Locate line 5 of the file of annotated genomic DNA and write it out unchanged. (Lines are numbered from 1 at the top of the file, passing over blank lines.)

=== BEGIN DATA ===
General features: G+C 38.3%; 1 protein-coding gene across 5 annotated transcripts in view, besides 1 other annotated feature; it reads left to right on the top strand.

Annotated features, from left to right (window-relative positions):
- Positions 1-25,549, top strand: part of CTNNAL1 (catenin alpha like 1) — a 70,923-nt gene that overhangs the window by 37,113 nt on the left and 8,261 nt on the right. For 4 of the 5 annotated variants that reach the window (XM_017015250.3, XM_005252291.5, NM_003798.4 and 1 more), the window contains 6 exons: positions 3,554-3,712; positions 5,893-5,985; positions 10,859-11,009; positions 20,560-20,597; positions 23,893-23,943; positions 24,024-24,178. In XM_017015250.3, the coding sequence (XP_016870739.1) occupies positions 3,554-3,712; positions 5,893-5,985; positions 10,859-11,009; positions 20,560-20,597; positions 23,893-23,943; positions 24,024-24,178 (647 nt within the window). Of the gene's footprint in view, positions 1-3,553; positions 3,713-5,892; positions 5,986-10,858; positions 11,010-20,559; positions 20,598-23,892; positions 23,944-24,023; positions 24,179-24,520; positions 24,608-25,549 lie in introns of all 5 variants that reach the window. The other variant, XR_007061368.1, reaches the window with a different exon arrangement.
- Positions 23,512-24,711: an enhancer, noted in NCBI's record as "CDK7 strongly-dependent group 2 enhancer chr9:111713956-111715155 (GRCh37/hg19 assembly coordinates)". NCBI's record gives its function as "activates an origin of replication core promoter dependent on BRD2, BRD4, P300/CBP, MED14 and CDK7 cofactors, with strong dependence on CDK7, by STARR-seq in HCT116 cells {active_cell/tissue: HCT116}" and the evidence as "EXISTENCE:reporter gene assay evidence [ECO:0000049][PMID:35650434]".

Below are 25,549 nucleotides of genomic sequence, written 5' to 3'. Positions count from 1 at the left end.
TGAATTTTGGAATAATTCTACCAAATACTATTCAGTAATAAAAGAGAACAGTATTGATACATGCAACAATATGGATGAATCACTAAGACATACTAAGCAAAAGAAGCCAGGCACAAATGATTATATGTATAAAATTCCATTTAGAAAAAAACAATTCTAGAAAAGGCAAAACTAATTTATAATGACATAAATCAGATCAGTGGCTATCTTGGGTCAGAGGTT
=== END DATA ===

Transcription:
Below are 25,549 nucleotides of genomic sequence, written 5' to 3'. Positions count from 1 at the left end.